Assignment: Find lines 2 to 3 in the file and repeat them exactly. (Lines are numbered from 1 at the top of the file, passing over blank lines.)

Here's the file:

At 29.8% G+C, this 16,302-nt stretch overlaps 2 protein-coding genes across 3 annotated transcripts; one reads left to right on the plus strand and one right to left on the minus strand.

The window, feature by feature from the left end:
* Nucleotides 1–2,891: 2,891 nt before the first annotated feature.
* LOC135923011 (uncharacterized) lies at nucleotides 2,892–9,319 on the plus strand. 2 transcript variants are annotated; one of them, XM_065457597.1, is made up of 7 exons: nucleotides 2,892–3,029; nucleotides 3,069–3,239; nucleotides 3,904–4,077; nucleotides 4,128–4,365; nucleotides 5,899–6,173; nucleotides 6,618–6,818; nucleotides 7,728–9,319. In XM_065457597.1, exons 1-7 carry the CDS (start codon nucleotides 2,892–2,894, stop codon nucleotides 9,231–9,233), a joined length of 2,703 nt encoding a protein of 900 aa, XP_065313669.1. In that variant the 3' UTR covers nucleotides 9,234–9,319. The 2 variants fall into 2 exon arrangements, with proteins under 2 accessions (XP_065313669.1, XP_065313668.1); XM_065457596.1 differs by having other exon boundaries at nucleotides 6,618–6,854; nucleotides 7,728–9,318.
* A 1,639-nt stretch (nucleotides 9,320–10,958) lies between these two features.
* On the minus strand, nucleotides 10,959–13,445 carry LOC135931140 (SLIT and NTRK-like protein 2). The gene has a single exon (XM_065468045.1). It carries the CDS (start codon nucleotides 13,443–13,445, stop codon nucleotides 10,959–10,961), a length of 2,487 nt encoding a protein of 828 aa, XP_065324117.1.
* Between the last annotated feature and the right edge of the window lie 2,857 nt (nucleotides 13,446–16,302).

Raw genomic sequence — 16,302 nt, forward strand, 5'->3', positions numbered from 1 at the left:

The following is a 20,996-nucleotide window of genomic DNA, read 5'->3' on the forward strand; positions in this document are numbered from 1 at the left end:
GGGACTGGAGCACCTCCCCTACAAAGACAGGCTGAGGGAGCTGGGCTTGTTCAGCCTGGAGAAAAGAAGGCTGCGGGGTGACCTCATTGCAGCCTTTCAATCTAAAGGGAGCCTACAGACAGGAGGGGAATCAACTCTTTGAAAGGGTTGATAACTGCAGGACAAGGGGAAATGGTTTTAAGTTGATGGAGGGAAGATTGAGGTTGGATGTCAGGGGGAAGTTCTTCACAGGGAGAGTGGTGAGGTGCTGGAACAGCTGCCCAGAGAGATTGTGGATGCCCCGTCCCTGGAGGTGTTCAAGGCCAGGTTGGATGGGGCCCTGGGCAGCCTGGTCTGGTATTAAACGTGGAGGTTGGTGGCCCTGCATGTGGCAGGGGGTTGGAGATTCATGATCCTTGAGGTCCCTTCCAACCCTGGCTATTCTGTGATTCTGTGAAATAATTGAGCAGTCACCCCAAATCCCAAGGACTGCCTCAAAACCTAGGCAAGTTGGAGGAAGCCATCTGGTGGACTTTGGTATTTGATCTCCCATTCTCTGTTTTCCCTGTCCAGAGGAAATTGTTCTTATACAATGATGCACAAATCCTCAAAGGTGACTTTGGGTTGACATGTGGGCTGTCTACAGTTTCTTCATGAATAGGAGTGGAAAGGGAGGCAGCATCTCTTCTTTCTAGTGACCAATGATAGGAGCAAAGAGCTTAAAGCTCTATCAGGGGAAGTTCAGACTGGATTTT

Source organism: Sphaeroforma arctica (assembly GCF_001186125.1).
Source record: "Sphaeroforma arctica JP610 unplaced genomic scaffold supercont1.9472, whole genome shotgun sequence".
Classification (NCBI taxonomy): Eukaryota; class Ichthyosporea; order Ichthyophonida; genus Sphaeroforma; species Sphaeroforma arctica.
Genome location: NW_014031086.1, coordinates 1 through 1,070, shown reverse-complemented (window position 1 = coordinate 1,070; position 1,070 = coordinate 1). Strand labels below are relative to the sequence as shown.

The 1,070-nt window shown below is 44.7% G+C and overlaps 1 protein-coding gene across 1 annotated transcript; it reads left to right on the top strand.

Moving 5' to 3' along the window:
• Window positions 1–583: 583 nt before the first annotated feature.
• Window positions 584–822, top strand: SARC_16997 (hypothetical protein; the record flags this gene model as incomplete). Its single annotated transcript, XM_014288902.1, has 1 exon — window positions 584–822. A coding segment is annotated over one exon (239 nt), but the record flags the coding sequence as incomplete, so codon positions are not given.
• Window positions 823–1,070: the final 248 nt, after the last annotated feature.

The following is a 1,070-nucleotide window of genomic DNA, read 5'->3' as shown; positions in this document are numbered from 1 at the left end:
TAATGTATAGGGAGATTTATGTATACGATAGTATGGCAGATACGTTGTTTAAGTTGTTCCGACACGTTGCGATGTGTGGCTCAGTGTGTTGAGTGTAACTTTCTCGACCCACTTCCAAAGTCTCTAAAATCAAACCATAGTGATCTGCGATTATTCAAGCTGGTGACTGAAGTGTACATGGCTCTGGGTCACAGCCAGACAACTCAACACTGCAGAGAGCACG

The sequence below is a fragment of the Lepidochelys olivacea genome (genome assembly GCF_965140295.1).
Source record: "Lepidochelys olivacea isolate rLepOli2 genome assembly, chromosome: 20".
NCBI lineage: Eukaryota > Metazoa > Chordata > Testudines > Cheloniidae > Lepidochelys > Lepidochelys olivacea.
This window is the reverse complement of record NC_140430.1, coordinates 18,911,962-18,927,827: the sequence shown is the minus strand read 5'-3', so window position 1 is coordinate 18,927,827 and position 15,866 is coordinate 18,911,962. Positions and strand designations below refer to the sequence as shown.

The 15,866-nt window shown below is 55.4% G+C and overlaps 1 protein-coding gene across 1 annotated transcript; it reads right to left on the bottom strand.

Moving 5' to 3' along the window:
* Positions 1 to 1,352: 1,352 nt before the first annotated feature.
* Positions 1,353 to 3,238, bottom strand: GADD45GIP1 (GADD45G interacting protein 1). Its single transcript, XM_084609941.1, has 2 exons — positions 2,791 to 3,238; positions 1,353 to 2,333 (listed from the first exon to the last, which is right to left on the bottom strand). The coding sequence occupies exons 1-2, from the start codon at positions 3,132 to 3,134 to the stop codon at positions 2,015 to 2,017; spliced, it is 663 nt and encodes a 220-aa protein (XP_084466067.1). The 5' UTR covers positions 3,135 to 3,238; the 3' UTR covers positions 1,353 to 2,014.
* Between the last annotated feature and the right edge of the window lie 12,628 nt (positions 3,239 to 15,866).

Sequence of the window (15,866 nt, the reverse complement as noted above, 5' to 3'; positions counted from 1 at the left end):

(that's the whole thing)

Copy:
The window, feature by feature from the left end:
* Nucleotides 1–2,891: 2,891 nt before the first annotated feature.